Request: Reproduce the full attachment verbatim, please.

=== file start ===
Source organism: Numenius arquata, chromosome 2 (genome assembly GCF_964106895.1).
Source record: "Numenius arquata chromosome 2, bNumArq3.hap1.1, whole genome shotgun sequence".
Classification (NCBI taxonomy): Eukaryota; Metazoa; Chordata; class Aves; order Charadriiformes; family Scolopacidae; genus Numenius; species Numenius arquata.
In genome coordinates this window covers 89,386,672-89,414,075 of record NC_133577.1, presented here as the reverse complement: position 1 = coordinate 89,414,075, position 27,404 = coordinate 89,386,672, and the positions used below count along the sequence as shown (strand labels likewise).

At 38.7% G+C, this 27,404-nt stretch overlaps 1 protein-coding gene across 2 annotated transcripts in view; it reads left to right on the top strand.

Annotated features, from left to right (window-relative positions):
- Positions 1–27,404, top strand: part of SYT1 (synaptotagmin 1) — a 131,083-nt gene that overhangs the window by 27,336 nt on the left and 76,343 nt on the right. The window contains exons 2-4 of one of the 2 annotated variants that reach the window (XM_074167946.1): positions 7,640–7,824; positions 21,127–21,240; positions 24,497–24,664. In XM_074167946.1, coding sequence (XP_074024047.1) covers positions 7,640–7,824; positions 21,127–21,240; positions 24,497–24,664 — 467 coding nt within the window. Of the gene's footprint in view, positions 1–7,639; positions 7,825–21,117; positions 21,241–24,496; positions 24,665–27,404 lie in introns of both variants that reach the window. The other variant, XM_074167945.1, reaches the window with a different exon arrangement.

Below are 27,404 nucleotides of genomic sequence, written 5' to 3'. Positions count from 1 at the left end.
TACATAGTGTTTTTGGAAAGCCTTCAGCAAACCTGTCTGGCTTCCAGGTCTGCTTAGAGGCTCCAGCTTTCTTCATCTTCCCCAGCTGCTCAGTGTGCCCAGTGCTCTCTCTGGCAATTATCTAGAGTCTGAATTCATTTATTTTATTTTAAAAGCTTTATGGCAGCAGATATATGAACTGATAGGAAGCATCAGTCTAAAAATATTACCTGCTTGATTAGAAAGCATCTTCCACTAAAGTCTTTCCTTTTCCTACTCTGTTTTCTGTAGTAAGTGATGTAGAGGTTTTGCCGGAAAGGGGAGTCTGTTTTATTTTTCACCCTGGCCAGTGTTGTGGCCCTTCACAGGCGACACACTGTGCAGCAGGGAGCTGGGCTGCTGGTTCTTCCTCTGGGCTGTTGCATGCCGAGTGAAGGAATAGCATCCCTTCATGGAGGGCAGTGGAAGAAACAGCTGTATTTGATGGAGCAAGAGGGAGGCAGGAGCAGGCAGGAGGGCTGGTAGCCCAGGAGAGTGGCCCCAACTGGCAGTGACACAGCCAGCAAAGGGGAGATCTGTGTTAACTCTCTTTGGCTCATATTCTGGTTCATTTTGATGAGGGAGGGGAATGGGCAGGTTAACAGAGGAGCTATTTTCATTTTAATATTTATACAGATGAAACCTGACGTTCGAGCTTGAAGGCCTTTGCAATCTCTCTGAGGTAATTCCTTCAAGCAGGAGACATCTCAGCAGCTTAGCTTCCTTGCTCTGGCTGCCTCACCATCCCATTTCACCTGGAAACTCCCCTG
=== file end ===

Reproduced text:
Source organism: Numenius arquata, chromosome 2 (genome assembly GCF_964106895.1).
Source record: "Numenius arquata chromosome 2, bNumArq3.hap1.1, whole genome shotgun sequence".
Classification (NCBI taxonomy): Eukaryota; Metazoa; Chordata; class Aves; order Charadriiformes; family Scolopacidae; genus Numenius; species Numenius arquata.
In genome coordinates this window covers 89,386,672-89,414,075 of record NC_133577.1, presented here as the reverse complement: position 1 = coordinate 89,414,075, position 27,404 = coordinate 89,386,672, and the positions used below count along the sequence as shown (strand labels likewise).

At 38.7% G+C, this 27,404-nt stretch overlaps 1 protein-coding gene across 2 annotated transcripts in view; it reads left to right on the top strand.

Annotated features, from left to right (window-relative positions):
- Positions 1–27,404, top strand: part of SYT1 (synaptotagmin 1) — a 131,083-nt gene that overhangs the window by 27,336 nt on the left and 76,343 nt on the right. The window contains exons 2-4 of one of the 2 annotated variants that reach the window (XM_074167946.1): positions 7,640–7,824; positions 21,127–21,240; positions 24,497–24,664. In XM_074167946.1, coding sequence (XP_074024047.1) covers positions 7,640–7,824; positions 21,127–21,240; positions 24,497–24,664 — 467 coding nt within the window. Of the gene's footprint in view, positions 1–7,639; positions 7,825–21,117; positions 21,241–24,496; positions 24,665–27,404 lie in introns of both variants that reach the window. The other variant, XM_074167945.1, reaches the window with a different exon arrangement.

Below are 27,404 nucleotides of genomic sequence, written 5' to 3'. Positions count from 1 at the left end.
TACATAGTGTTTTTGGAAAGCCTTCAGCAAACCTGTCTGGCTTCCAGGTCTGCTTAGAGGCTCCAGCTTTCTTCATCTTCCCCAGCTGCTCAGTGTGCCCAGTGCTCTCTCTGGCAATTATCTAGAGTCTGAATTCATTTATTTTATTTTAAAAGCTTTATGGCAGCAGATATATGAACTGATAGGAAGCATCAGTCTAAAAATATTACCTGCTTGATTAGAAAGCATCTTCCACTAAAGTCTTTCCTTTTCCTACTCTGTTTTCTGTAGTAAGTGATGTAGAGGTTTTGCCGGAAAGGGGAGTCTGTTTTATTTTTCACCCTGGCCAGTGTTGTGGCCCTTCACAGGCGACACACTGTGCAGCAGGGAGCTGGGCTGCTGGTTCTTCCTCTGGGCTGTTGCATGCCGAGTGAAGGAATAGCATCCCTTCATGGAGGGCAGTGGAAGAAACAGCTGTATTTGATGGAGCAAGAGGGAGGCAGGAGCAGGCAGGAGGGCTGGTAGCCCAGGAGAGTGGCCCCAACTGGCAGTGACACAGCCAGCAAAGGGGAGATCTGTGTTAACTCTCTTTGGCTCATATTCTGGTTCATTTTGATGAGGGAGGGGAATGGGCAGGTTAACAGAGGAGCTATTTTCATTTTAATATTTATACAGATGAAACCTGACGTTCGAGCTTGAAGGCCTTTGCAATCTCTCTGAGGTAATTCCTTCAAGCAGGAGACATCTCAGCAGCTTAGCTTCCTTGCTCTGGCTGCCTCACCATCCCATTTCACCTGGAAACTCCCCTG